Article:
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Wisdom of Crowds in Human Memory: Reconstructing Events by Aggregating Memories across Individuals. Mark Steyvers Department of Cognitive Sciences University of California, Irvine. Joint work with: Brent Miller, Pernille Hemmer, Mike Yi Michael Lee, Bill Batchelder , Paolo Napoletano.

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wisdom of crowds in human memory reconstructing events by aggregating memories across individuals

Wisdom of Crowds in Human Memory: Reconstructing Events by Aggregating Memories across Individuals

Mark Steyvers

Department of Cognitive Sciences

University of California, Irvine

Joint work with:

Brent Miller, Pernille Hemmer, Mike Yi

Michael Lee, Bill Batchelder, Paolo Napoletano

wisdom of crowds phenomenon
Wisdom of crowds phenomenon
  • Group estimate often performs as well as or better than best individual in the group
examples of wisdom of crowds phenomenon
Examples of wisdom of crowds phenomenon

Galton’s Ox (1907): Median of individual estimates comes close to true answer

Who wants to be a millionaire?

recollection of 9 11 event sequence altmann 2003
Recollection of 9/11 Event Sequence (Altmann, 2003)

Most frequent response (i.e, mode)

A = One plane hits the WTC

B = A second plane hits the WTC

C = One plane crashes into the Pentagon

D = One tower at the WTC collapses

E = One plane crashes in Pennsylvania

F = A second tower at the WTC collapses

Correct

research g oal a ggregating responses
Research goal: aggregating responses

ground truth

group answer

?

A B C D

=

A B C D

Aggregation Algorithm

A D B C

D A B C

B A D C

A C B D

A B D C

task constraints
Task constraints
  • No communication between individuals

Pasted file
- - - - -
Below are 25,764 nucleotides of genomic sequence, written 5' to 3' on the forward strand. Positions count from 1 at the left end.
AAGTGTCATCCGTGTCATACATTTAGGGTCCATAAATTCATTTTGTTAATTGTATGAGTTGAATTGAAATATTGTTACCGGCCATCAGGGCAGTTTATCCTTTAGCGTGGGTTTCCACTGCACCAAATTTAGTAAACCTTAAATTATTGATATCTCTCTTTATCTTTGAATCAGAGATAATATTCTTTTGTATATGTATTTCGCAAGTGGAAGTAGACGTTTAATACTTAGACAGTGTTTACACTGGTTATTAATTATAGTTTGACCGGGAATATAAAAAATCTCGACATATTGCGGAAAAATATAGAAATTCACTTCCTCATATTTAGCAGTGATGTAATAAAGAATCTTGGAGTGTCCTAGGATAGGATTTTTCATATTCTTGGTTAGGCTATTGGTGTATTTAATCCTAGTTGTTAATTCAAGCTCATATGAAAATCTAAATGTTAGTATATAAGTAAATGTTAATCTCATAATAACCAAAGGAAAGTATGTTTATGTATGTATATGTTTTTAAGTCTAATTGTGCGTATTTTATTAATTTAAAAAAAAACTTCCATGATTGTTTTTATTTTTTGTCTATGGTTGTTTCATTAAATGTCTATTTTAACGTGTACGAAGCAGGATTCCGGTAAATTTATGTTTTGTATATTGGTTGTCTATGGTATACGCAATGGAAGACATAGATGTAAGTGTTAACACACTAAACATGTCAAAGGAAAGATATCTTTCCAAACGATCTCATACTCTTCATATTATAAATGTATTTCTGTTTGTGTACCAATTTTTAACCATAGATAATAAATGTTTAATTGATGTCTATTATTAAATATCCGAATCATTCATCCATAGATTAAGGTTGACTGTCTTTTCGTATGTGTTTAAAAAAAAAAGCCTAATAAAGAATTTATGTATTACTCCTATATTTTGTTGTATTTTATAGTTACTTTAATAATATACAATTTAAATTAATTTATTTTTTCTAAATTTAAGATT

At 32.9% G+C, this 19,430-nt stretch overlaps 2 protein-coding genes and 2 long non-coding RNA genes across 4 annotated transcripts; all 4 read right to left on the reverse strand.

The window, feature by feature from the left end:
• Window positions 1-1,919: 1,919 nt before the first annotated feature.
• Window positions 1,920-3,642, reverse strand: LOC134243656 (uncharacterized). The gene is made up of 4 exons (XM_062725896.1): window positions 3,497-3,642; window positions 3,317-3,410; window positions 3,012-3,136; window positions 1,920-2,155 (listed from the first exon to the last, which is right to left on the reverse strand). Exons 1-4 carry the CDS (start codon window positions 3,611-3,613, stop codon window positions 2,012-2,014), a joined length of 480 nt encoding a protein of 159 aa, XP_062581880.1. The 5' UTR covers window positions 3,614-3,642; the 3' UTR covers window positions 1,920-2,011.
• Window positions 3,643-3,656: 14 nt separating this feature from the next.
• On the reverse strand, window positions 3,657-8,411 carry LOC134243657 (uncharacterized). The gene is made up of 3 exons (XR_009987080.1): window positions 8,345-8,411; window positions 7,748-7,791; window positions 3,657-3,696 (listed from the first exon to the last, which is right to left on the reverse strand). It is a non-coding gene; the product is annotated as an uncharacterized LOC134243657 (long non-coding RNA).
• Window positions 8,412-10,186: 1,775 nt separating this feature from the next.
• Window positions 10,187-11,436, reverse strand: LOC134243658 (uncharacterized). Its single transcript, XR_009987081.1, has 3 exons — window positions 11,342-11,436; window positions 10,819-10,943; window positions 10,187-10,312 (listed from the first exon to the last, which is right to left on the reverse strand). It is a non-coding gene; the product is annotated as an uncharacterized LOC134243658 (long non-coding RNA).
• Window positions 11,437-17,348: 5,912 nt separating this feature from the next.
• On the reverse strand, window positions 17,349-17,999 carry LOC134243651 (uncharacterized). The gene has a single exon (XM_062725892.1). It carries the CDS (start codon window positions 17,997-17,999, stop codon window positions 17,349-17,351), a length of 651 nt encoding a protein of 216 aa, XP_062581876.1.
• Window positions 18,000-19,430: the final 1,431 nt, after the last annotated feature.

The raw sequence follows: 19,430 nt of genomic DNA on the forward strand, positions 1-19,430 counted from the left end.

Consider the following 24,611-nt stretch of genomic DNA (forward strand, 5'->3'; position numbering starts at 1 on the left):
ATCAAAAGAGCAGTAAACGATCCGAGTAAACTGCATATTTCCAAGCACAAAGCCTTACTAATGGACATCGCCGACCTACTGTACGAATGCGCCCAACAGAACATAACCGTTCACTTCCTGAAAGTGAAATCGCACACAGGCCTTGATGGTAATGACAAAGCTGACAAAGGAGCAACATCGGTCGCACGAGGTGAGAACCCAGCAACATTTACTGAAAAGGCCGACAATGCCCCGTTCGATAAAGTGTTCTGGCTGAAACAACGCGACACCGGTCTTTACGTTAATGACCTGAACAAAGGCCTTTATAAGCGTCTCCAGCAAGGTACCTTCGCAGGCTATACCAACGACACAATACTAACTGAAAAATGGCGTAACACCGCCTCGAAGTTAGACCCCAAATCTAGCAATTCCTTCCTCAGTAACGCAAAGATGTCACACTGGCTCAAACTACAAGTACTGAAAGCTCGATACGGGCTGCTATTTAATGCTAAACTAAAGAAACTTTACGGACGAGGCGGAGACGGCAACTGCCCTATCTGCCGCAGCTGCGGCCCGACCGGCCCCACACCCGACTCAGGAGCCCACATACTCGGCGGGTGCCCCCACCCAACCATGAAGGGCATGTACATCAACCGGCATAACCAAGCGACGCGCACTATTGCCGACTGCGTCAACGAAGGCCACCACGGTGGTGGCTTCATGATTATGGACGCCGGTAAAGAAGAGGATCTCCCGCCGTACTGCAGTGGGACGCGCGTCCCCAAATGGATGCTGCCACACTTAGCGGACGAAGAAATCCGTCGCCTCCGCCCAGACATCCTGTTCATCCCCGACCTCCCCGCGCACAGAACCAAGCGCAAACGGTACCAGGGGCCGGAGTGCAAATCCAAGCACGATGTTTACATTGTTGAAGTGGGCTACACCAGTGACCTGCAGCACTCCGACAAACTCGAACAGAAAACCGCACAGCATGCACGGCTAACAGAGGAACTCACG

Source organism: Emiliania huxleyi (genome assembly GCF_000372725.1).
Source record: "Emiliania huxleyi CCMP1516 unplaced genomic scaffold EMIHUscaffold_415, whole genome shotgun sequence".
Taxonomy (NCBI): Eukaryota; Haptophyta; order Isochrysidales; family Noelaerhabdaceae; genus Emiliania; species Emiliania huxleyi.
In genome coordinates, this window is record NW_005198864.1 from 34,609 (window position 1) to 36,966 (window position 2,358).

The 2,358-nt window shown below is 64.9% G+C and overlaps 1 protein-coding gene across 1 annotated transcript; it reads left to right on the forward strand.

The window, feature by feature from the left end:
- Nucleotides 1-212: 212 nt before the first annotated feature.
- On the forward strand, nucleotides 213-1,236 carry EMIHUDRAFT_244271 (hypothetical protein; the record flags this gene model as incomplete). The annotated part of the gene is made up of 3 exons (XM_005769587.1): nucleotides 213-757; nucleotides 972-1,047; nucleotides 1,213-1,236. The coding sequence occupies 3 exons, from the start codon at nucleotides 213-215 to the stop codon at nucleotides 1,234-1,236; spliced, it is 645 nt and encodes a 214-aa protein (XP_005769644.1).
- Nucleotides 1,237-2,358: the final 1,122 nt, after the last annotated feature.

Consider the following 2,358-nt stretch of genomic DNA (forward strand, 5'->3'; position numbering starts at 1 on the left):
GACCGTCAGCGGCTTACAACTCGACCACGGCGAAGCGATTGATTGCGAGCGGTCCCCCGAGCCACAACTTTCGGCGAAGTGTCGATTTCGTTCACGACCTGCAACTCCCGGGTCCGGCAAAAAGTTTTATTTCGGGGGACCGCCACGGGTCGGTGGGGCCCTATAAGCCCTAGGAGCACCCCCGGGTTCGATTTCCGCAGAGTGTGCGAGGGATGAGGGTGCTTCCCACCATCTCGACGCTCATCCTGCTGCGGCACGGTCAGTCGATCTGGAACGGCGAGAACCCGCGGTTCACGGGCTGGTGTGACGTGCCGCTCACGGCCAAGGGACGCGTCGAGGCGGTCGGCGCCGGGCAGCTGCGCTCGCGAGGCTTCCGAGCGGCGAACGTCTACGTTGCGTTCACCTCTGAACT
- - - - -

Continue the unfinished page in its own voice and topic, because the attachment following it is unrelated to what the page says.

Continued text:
• There is always a true answer (ground truth)
  • Aggregation algorithm never has access to ground truth
    • unsupervised methods
    • ground truth only used for evaluation
i s this research part of psychology
Is this research part of psychology?
  • Yes
  • Effective aggregation of human judgments requires cognitive models
overview of talk
Overview of talk
  • Ordering problems
    • what is the order of US presidents?
  • Matching problems
    • memory for pairs: what object was paired with what person?
  • Recognition memory problems
    • what words were studied?
  • Experts in crowds
    • how to find experts in the absence of feedback
recollecting order from declarative memory
Recollecting Order from Declarative Memory

Abraham Lincoln

Ulysses S. Grant

time

Ulysses S. Grant

Rutherford B. Hayes

Rutherford B. Hayes

James Garfield

Abraham Lincoln

Andrew Johnson

James Garfield

Andrew Johnson

Place these presidents in the correct order

experiment order all 44 us presidents
Experiment: Order all 44 US presidents
  • Similar to Roediger and Crowder (1976); Healy, Havas, Parker (2000)
  • Methods
    • 26 participants (college undergraduates)
    • Names of presidents written on cards
    • Cards could be shuffled on large table
measuring performance
Measuring performance

Kendall’s Tau: The number of adjacent pair-wise swaps

= 1

= 1+1

= 2

Ordering by Individual

A B E C D

A B E CD

E

C

D

A B C D E

A B

True Order

A B C D E

empirical results
Empirical Results

(random guessing)

t

a bayesian generative approach
A Bayesian (generative) approach

shared group knowledge

A B C D

(latent random variable)

Generative Model

A D B C

D A B C

B A D C

A C B D

A B D C

bayesian models
Bayesian models
  • We extend two models:
    • Thurstone’s(1927) model
    • Estes (1972) perturbation model
bayesian thurstonian approach
Bayesian Thurstonian Approach

C

B

A

Each item has a true coordinate on some dimension

bayesian thurstonian approach1
Bayesian Thurstonian Approach

Person 1

B

A

C

… but there is noise because of encoding and/or retrieval error

bayesian thurstonian approach2
Bayesian Thurstonian Approach

Person 1

B

A

C

B

C

A

Each person’s mental representation is based on (latent) samples of these distributions

bayesian thurstonian approach3
Bayesian Thurstonian Approach

Person 1

B

A

C

Observed Ordering:

A < B < C

B

C

A